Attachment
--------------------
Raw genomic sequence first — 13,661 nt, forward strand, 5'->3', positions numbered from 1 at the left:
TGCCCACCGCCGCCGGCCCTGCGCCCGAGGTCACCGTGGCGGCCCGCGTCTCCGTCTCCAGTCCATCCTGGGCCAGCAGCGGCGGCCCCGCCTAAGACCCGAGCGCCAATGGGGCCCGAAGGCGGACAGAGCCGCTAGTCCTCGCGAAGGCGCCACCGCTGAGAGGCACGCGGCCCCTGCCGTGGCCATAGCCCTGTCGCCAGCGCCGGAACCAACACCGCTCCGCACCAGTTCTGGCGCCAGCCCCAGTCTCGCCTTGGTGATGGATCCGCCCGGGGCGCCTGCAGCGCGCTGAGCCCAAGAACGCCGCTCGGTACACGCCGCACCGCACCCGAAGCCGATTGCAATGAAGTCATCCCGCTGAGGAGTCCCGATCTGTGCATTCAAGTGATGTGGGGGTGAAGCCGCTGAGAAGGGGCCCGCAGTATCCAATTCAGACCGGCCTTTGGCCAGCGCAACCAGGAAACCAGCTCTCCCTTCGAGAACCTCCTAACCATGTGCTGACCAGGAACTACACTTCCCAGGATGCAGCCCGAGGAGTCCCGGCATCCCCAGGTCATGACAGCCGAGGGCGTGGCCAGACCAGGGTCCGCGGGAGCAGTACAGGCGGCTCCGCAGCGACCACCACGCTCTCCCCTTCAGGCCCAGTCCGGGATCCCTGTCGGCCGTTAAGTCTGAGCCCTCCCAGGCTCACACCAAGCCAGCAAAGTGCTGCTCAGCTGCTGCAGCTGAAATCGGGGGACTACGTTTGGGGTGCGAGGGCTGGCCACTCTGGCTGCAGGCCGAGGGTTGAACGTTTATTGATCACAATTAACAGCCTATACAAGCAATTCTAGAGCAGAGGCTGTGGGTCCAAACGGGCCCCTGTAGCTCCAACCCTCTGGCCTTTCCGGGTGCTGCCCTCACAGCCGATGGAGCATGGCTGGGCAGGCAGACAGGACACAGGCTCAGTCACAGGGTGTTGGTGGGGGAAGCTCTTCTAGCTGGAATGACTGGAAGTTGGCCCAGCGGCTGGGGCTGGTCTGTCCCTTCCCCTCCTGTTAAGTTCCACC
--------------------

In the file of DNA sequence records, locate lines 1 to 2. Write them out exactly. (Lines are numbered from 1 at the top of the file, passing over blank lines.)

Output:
Raw genomic sequence first — 13,661 nt, forward strand, 5'->3', positions numbered from 1 at the left:
TGCCCACCGCCGCCGGCCCTGCGCCCGAGGTCACCGTGGCGGCCCGCGTCTCCGTCTCCAGTCCATCCTGGGCCAGCAGCGGCGGCCCCGCCTAAGACCCGAGCGCCAATGGGGCCCGAAGGCGGACAGAGCCGCTAGTCCTCGCGAAGGCGCCACCGCTGAGAGGCACGCGGCCCCTGCCGTGGCCATAGCCCTGTCGCCAGCGCCGGAACCAACACCGCTCCGCACCAGTTCTGGCGCCAGCCCCAGTCTCGCCTTGGTGATGGATCCGCCCGGGGCGCCTGCAGCGCGCTGAGCCCAAGAACGCCGCTCGGTACACGCCGCACCGCACCCGAAGCCGATTGCAATGAAGTCATCCCGCTGAGGAGTCCCGATCTGTGCATTCAAGTGATGTGGGGGTGAAGCCGCTGAGAAGGGGCCCGCAGTATCCAATTCAGACCGGCCTTTGGCCAGCGCAACCAGGAAACCAGCTCTCCCTTCGAGAACCTCCTAACCATGTGCTGACCAGGAACTACACTTCCCAGGATGCAGCCCGAGGAGTCCCGGCATCCCCAGGTCATGACAGCCGAGGGCGTGGCCAGACCAGGGTCCGCGGGAGCAGTACAGGCGGCTCCGCAGCGACCACCACGCTCTCCCCTTCAGGCCCAGTCCGGGATCCCTGTCGGCCGTTAAGTCTGAGCCCTCCCAGGCTCACACCAAGCCAGCAAAGTGCTGCTCAGCTGCTGCAGCTGAAATCGGGGGACTACGTTTGGGGTGCGAGGGCTGGCCACTCTGGCTGCAGGCCGAGGGTTGAACGTTTATTGATCACAATTAACAGCCTATACAAGCAATTCTAGAGCAGAGGCTGTGGGTCCAAACGGGCCCCTGTAGCTCCAACCCTCTGGCCTTTCCGGGTGCTGCCCTCACAGCCGATGGAGCATGGCTGGGCAGGCAGACAGGACACAGGCTCAGTCACAGGGTGTTGGTGGGGGAAGCTCTTCTAGCTGGAATGACTGGAAGTTGGCCCAGCGGCTGGGGCTGGTCTGTCCCTTCCCCTCCTGTTAAGTTCCACC